“I belong to a generation that saw the war up close.”
The eldest of the three, Mégo registered to attend medical school at Lebanese University. At the end of the 1980s a large part of Lebanon was under Syrian occupation, and the voice of Lebanese General Michel Aoun, calling for a war of liberation, appealed to Terzian. 
Fighting began in 1989 and quickly turned to Syria's advantage. Terzian’s parents, fearing that their son would be arrested, decided to send him to the University of Yerevan to finish his studies. At the time, Armenia was still under Soviet rule but undergoing a transition would lead the country to independence two years later. “I lived on the inside of this whole period, I can remember the dark years, the lack of electricity, the cold,” he says.
Although he wasn’t active in the Karabakh movement, Terzian had a few Armenian friends from Lebanon, fellow students, who left for the frontlines to fight the Azeris. “When my friends came back from the front to rest, we got together and discussed the situation in Karabakh,” he recalls.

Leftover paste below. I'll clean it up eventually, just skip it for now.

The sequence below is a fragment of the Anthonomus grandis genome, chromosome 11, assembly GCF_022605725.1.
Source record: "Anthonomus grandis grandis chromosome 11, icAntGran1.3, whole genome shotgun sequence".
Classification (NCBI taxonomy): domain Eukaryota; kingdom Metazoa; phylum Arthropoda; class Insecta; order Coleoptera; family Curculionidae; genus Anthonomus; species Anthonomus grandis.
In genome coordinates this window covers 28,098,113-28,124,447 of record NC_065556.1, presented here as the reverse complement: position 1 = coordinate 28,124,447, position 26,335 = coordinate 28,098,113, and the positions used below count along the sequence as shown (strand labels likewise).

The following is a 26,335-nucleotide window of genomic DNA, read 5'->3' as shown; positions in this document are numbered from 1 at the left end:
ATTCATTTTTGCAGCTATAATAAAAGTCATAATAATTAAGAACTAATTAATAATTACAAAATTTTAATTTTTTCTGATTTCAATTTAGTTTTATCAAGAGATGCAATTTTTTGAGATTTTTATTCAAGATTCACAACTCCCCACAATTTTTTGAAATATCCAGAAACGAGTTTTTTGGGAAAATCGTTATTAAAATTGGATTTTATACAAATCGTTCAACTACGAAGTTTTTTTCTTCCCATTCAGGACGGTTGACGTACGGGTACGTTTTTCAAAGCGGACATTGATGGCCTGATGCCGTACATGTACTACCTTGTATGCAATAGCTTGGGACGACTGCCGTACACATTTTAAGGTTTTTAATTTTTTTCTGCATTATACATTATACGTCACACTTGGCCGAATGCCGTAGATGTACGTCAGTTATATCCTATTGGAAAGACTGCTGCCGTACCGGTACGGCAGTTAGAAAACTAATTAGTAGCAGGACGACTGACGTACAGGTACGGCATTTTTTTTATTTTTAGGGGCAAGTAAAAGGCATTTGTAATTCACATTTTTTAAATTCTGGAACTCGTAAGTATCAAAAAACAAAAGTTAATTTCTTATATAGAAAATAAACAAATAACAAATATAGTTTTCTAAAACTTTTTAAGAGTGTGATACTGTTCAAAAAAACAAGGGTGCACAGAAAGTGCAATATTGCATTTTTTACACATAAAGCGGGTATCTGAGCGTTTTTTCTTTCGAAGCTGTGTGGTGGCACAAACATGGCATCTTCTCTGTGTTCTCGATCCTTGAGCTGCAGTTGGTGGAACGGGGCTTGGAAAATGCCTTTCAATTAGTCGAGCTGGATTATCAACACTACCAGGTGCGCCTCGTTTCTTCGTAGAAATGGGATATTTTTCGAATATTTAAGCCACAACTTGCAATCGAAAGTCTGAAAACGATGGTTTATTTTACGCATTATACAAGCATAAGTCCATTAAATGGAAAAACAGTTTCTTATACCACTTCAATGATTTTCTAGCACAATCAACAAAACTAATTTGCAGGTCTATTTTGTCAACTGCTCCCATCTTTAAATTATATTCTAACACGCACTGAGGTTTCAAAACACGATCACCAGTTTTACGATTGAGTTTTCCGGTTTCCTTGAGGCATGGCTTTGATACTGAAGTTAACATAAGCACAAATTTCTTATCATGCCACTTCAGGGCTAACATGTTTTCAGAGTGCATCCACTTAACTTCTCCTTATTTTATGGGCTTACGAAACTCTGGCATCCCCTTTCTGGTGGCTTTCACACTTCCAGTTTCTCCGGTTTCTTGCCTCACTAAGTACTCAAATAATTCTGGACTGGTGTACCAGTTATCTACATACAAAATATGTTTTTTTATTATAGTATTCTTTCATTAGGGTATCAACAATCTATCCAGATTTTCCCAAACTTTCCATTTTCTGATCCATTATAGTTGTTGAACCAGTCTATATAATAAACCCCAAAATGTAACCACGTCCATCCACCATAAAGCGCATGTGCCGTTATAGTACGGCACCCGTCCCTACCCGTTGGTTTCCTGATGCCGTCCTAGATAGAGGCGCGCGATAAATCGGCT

Then came 1994. In May, a cease-fire between Armenians and Azeris was signed. Terzian was in his fourth year of medical studies, and a French doctor from MSF asked him to join translation missions to Karabakh. He jumped at the opportunity. “With my Lebanese passport, it was hard to go to Karabakh, so I took advantage of this humanitarian mission to visit the region. I translated medical protocol guides for Karabakh’s doctors – we distributed a huge number of medicines and explained their use, but never so much as counted them. Looking back, I realize how much our working methods have evolved since then.”
Terzian nostalgically recalls the days spent in remote villages of Karabakh, when the fighting had just ended. “In the morning, we visited the villagers beginning at 9 a.m., and we stayed all day – there was coffee, cognac, welcome toasts – one after another.”